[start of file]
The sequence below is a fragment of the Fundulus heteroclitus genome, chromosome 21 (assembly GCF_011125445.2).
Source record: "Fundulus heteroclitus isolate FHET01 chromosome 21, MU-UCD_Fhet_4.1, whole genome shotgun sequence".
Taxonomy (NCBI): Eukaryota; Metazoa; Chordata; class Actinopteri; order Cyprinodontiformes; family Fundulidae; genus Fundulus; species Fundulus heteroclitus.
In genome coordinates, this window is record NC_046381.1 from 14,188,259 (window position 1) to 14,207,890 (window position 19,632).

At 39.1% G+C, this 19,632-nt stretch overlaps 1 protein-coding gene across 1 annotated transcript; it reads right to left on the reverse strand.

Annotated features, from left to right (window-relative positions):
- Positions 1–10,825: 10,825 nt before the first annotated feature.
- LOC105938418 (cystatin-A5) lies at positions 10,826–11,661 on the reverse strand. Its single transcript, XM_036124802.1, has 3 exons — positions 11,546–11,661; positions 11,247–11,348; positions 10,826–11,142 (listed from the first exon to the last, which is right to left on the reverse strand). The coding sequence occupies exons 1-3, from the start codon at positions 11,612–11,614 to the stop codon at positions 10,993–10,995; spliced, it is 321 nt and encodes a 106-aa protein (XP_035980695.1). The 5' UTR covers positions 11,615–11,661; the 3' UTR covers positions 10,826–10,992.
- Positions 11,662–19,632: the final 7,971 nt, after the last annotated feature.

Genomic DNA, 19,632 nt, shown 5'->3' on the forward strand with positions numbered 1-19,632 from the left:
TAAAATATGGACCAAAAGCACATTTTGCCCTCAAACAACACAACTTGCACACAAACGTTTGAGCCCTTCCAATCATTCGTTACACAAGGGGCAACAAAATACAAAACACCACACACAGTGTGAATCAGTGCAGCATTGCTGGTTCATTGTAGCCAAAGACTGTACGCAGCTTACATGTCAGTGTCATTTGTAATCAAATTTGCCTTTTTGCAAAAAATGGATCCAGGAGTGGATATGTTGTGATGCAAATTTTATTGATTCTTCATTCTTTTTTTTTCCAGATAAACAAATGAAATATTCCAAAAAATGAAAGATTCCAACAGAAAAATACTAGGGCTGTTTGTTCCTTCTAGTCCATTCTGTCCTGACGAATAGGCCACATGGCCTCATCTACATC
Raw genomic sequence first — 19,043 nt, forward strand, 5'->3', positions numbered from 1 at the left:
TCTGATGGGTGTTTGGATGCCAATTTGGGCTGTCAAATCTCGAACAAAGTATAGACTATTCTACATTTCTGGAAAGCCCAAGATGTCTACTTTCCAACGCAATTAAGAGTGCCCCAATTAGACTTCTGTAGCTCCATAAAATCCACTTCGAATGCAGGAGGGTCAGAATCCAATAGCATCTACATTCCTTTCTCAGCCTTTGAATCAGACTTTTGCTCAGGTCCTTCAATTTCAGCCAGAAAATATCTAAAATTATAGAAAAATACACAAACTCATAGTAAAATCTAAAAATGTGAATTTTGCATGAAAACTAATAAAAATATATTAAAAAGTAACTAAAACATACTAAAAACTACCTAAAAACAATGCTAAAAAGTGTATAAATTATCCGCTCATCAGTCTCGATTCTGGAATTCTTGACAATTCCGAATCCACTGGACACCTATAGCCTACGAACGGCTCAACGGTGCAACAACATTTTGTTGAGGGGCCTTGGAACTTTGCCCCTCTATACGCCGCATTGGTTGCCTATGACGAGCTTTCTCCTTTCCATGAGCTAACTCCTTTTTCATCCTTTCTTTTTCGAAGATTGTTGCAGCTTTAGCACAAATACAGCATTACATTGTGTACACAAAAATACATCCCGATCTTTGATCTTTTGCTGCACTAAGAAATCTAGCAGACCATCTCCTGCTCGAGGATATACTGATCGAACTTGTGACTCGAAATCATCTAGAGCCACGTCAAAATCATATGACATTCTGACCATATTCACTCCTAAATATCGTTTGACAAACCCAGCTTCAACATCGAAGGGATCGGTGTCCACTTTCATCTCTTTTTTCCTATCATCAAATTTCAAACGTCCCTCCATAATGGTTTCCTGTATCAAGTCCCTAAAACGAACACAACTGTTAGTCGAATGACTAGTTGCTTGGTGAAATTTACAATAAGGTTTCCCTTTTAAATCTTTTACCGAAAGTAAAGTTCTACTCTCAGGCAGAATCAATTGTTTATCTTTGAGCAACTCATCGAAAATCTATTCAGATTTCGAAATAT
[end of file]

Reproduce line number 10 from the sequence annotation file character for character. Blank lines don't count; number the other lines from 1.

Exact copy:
Genomic DNA, 19,632 nt, shown 5'->3' on the forward strand with positions numbered 1-19,632 from the left: